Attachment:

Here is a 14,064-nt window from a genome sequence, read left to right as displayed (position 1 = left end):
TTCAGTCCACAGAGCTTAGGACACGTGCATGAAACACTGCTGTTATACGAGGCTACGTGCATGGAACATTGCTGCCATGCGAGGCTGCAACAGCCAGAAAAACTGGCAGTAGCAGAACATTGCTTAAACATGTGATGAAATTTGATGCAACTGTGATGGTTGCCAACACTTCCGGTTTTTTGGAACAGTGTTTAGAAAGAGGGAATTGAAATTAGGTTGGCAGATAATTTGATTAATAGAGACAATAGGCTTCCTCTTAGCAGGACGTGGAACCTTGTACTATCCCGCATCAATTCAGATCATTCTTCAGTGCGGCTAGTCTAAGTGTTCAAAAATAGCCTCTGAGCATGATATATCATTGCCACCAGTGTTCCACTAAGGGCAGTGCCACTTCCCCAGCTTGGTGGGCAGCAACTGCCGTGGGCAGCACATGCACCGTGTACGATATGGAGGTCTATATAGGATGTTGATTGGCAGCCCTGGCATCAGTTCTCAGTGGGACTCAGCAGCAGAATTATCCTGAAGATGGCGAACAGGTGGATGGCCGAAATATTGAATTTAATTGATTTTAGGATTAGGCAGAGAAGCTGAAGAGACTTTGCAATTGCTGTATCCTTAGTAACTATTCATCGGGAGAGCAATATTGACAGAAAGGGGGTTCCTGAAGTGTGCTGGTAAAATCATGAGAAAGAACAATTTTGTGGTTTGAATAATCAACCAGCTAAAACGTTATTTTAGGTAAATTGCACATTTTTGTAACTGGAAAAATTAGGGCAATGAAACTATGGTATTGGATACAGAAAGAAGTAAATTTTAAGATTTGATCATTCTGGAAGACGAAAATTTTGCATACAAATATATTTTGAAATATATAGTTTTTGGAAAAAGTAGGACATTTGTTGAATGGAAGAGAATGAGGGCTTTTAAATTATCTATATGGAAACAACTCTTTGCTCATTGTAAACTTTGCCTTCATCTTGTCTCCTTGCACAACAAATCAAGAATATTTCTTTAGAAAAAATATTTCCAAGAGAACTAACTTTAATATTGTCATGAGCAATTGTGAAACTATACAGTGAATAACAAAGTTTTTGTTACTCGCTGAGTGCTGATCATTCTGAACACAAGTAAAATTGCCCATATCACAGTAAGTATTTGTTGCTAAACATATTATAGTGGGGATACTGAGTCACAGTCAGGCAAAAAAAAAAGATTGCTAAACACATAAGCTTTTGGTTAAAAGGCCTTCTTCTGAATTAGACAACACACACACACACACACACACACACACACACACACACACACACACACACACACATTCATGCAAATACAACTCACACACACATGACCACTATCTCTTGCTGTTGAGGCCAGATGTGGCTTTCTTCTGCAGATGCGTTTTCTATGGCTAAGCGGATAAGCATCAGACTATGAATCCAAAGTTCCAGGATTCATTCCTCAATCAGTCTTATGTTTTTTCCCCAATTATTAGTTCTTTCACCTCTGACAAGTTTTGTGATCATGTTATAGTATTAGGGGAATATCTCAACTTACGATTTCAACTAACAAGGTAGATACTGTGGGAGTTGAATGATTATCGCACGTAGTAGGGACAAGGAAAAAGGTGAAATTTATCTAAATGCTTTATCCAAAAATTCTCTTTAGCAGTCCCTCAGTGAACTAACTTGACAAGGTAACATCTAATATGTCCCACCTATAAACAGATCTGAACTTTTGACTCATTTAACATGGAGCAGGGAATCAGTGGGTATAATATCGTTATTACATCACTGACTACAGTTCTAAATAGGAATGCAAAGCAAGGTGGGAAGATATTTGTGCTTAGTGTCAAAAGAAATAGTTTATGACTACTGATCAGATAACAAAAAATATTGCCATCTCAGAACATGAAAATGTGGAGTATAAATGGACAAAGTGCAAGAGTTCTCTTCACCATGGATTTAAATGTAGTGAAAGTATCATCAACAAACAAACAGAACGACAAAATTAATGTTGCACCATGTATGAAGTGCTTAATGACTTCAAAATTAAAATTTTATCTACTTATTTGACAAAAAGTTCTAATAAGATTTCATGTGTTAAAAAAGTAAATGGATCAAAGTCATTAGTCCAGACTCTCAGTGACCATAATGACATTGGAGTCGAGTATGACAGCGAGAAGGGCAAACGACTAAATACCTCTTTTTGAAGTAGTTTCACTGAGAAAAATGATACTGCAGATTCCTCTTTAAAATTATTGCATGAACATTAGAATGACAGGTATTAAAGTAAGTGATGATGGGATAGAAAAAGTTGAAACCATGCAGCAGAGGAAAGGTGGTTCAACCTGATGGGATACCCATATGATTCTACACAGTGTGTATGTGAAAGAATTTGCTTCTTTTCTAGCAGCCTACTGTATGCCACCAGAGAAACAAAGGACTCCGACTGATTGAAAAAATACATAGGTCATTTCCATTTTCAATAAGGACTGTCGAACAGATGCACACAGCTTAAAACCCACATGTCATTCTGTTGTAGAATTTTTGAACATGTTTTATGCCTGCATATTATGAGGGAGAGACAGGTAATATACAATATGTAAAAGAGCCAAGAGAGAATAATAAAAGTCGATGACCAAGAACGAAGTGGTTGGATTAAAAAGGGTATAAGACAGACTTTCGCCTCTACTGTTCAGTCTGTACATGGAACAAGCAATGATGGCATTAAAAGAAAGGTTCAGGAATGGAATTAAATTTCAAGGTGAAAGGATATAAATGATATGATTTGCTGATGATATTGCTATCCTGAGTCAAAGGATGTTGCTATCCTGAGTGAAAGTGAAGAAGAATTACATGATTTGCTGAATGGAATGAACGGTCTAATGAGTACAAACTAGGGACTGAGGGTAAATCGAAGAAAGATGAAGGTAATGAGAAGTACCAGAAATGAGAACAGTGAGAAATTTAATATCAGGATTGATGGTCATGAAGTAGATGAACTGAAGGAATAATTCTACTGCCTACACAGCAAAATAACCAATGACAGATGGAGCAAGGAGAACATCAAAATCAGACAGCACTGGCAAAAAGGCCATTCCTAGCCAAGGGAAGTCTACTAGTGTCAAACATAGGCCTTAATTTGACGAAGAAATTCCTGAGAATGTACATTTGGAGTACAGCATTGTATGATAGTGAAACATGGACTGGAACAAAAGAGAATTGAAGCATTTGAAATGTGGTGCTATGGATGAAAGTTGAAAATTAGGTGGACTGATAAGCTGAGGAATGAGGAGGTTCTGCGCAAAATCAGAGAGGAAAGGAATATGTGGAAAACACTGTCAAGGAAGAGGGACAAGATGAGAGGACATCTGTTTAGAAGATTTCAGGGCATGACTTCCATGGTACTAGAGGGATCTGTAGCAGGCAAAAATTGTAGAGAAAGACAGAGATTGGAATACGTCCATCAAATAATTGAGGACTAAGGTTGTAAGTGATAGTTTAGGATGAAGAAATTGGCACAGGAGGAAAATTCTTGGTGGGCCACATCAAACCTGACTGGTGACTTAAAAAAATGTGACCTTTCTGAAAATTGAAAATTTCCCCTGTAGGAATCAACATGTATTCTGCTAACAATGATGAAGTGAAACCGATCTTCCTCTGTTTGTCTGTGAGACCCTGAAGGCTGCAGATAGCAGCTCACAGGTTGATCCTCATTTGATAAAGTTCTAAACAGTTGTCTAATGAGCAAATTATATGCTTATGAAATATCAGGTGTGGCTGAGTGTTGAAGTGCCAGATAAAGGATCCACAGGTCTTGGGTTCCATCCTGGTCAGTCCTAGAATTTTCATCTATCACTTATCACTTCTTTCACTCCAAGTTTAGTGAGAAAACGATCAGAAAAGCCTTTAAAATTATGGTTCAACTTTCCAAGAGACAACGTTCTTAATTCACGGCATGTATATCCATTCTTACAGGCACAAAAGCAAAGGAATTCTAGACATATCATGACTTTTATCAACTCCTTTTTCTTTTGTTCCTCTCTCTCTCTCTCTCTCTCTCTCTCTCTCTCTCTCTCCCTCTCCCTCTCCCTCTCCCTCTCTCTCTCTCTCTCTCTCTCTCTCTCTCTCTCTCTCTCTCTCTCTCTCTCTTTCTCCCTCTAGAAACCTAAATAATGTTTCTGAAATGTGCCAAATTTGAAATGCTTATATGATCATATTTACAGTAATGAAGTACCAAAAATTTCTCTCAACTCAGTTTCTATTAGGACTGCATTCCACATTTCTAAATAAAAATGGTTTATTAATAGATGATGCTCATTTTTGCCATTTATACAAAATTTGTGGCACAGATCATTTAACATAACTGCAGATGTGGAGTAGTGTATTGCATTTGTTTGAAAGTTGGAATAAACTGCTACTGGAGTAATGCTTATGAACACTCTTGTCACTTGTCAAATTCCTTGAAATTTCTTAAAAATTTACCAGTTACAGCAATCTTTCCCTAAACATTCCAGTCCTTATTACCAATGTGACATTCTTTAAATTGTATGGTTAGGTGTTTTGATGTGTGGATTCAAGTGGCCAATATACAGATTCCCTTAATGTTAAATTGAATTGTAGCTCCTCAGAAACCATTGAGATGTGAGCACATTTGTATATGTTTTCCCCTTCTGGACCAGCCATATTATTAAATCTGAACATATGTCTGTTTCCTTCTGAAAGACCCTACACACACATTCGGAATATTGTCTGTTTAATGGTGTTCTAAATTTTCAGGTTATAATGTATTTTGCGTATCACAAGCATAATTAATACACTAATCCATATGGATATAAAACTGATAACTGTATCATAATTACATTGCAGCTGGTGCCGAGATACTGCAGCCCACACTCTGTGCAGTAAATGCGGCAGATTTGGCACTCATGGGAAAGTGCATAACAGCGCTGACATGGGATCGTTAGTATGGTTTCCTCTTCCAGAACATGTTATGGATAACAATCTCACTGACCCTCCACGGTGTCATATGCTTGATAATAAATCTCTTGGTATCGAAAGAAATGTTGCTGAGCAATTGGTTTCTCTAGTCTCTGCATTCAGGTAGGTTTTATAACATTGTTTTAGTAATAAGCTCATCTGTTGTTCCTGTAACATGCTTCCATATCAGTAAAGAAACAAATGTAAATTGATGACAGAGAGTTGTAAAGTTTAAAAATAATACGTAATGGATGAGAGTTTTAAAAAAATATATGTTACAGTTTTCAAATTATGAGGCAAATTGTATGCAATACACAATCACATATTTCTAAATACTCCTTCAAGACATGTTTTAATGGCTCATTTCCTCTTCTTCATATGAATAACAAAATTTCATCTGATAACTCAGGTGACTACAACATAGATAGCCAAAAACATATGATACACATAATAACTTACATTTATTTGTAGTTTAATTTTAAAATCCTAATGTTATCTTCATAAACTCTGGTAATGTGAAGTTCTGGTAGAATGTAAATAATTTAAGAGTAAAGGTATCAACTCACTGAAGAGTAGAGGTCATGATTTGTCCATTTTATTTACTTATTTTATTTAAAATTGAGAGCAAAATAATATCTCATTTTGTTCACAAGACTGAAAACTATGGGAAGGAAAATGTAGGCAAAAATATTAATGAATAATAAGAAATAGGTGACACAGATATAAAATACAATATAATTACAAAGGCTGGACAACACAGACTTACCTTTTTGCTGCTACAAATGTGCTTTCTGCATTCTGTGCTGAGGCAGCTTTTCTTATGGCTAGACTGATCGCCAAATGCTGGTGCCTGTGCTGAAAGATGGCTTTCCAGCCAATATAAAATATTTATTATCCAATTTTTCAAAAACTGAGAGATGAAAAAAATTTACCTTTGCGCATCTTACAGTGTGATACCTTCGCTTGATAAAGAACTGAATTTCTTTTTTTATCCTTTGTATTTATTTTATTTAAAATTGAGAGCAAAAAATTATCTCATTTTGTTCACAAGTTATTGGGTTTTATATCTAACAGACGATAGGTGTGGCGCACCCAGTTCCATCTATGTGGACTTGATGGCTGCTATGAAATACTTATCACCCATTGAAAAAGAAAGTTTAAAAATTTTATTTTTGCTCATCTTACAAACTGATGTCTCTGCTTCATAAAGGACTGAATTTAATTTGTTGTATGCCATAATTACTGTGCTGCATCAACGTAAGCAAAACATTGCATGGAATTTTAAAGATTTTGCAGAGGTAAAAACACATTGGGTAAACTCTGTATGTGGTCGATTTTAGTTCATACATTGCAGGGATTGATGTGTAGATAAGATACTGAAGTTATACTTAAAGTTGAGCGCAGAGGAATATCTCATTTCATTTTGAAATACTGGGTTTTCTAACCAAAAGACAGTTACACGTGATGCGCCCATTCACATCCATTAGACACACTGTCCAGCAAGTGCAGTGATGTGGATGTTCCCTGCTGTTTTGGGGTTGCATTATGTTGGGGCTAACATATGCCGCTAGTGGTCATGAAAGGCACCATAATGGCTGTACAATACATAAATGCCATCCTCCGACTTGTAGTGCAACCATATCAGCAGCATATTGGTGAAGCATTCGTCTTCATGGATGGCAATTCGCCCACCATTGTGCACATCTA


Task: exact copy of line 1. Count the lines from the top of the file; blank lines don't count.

Here is a 14,064-nt window from a genome sequence, read left to right as displayed (position 1 = left end):